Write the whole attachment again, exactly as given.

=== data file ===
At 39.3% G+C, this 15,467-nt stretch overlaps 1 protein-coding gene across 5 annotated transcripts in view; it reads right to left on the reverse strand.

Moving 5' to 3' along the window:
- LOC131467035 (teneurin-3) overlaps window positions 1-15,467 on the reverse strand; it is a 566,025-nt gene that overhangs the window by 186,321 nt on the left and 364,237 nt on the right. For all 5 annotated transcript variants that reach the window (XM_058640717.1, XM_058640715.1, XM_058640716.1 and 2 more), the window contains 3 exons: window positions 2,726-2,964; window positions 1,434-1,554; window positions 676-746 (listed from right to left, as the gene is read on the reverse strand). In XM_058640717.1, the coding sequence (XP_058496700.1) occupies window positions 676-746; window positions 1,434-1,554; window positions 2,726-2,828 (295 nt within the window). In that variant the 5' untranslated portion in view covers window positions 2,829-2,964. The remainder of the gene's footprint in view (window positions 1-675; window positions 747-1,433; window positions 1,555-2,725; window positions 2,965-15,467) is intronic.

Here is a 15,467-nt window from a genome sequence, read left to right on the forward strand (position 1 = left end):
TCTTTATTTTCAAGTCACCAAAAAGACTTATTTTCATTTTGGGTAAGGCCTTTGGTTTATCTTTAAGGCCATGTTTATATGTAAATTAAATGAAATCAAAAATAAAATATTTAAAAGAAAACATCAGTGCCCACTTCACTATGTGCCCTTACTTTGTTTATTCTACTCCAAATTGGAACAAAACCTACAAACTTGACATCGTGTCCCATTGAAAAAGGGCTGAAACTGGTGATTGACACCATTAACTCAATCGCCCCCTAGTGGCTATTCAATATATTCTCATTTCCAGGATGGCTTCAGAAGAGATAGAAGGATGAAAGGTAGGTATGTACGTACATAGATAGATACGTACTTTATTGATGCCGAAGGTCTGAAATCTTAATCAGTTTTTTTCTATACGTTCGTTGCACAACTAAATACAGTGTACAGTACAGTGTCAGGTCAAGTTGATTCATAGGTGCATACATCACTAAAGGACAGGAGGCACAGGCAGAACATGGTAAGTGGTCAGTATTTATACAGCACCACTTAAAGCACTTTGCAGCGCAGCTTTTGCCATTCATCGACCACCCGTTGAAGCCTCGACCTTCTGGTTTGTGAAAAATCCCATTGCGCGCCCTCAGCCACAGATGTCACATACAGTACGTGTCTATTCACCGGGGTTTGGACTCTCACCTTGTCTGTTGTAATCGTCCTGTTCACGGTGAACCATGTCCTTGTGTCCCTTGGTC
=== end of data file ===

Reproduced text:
At 39.3% G+C, this 15,467-nt stretch overlaps 1 protein-coding gene across 5 annotated transcripts in view; it reads right to left on the reverse strand.

Moving 5' to 3' along the window:
- LOC131467035 (teneurin-3) overlaps window positions 1-15,467 on the reverse strand; it is a 566,025-nt gene that overhangs the window by 186,321 nt on the left and 364,237 nt on the right. For all 5 annotated transcript variants that reach the window (XM_058640717.1, XM_058640715.1, XM_058640716.1 and 2 more), the window contains 3 exons: window positions 2,726-2,964; window positions 1,434-1,554; window positions 676-746 (listed from right to left, as the gene is read on the reverse strand). In XM_058640717.1, the coding sequence (XP_058496700.1) occupies window positions 676-746; window positions 1,434-1,554; window positions 2,726-2,828 (295 nt within the window). In that variant the 5' untranslated portion in view covers window positions 2,829-2,964. The remainder of the gene's footprint in view (window positions 1-675; window positions 747-1,433; window positions 1,555-2,725; window positions 2,965-15,467) is intronic.

Here is a 15,467-nt window from a genome sequence, read left to right on the forward strand (position 1 = left end):
TCTTTATTTTCAAGTCACCAAAAAGACTTATTTTCATTTTGGGTAAGGCCTTTGGTTTATCTTTAAGGCCATGTTTATATGTAAATTAAATGAAATCAAAAATAAAATATTTAAAAGAAAACATCAGTGCCCACTTCACTATGTGCCCTTACTTTGTTTATTCTACTCCAAATTGGAACAAAACCTACAAACTTGACATCGTGTCCCATTGAAAAAGGGCTGAAACTGGTGATTGACACCATTAACTCAATCGCCCCCTAGTGGCTATTCAATATATTCTCATTTCCAGGATGGCTTCAGAAGAGATAGAAGGATGAAAGGTAGGTATGTACGTACATAGATAGATACGTACTTTATTGATGCCGAAGGTCTGAAATCTTAATCAGTTTTTTTCTATACGTTCGTTGCACAACTAAATACAGTGTACAGTACAGTGTCAGGTCAAGTTGATTCATAGGTGCATACATCACTAAAGGACAGGAGGCACAGGCAGAACATGGTAAGTGGTCAGTATTTATACAGCACCACTTAAAGCACTTTGCAGCGCAGCTTTTGCCATTCATCGACCACCCGTTGAAGCCTCGACCTTCTGGTTTGTGAAAAATCCCATTGCGCGCCCTCAGCCACAGATGTCACATACAGTACGTGTCTATTCACCGGGGTTTGGACTCTCACCTTGTCTGTTGTAATCGTCCTGTTCACGGTGAACCATGTCCTTGTGTCCCTTGGTC